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Today in the class Prof. applied spectral theorem and wrote $A$ a semidefinite positive matrix as $A=\sum \lambda_i v_i\times v_i$ , where $v_i$ are the eigenvectores and $\lambda_i$ are corresponding eigen values. I think $"\times"$ should be some kind of tensor product or so ( i don't know ) . I don't know spectral theorem. Any kind of explanation would be nice .

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up vote 4 down vote accepted

It's the outer product: writing $v_i$ as a column you have $v_i v_i^T$.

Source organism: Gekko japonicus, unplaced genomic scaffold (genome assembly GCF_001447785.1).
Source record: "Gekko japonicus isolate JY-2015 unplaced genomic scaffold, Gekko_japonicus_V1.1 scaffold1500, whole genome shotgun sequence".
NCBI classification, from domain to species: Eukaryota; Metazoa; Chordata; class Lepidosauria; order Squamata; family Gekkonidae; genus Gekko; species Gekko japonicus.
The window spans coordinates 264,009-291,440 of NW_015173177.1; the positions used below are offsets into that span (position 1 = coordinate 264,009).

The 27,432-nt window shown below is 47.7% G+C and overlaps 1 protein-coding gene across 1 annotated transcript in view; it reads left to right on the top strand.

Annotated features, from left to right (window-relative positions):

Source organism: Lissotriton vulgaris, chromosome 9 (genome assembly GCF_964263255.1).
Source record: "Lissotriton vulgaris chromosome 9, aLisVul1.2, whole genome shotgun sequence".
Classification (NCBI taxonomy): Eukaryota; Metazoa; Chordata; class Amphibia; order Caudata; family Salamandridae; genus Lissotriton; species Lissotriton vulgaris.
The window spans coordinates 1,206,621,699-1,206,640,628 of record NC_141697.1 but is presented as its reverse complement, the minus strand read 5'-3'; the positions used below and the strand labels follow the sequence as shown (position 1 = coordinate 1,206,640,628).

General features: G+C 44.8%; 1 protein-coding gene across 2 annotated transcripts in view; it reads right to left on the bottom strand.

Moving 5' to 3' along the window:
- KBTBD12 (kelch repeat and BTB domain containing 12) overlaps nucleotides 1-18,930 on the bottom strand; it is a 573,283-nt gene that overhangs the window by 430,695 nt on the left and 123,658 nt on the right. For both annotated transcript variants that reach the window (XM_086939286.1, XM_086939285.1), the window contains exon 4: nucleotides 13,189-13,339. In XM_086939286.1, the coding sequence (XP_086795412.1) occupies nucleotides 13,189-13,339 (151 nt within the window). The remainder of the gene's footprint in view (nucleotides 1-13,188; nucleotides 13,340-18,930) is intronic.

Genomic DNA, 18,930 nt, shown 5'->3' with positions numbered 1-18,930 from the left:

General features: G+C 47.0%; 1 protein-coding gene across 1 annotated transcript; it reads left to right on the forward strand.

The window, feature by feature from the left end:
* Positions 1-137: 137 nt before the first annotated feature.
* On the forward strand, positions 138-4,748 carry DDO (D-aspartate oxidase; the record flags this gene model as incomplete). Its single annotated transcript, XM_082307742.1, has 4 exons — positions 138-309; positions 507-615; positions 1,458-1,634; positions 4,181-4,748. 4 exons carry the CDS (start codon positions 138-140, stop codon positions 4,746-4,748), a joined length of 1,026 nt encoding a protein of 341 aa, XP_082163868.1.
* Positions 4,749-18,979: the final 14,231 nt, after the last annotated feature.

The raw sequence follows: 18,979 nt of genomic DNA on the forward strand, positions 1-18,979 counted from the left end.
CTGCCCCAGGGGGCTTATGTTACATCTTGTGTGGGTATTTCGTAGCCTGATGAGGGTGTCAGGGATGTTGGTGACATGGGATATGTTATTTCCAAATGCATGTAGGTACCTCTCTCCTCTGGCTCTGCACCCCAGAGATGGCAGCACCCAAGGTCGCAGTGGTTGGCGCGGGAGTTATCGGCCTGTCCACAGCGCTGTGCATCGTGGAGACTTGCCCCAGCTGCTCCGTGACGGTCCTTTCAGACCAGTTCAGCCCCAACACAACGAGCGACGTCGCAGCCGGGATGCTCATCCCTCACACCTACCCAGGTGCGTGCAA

The spectral theorem says that a self-adjoint matrix (over $\mathbb{R}$, a symmetric matrix) admits a basis of orthonormal eigenvectors $v_j$: $Av_j = \lambda_j v_j$.

You can easily show that $(\sum \lambda_j v_j v_j^T) v_i = \lambda_i v_i$.

Since the two matrices $A$ and $\sum \lambda_j v_j v_j^T$ map the basis $v_i$ to the same vectors, they are equal.

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If $v_i$ is a column vector ($N$ rows), one column, then $v_i\times v_i=v_iv_i^T$ where $v_i^T$ is the transposed vector and the product is the usual one.

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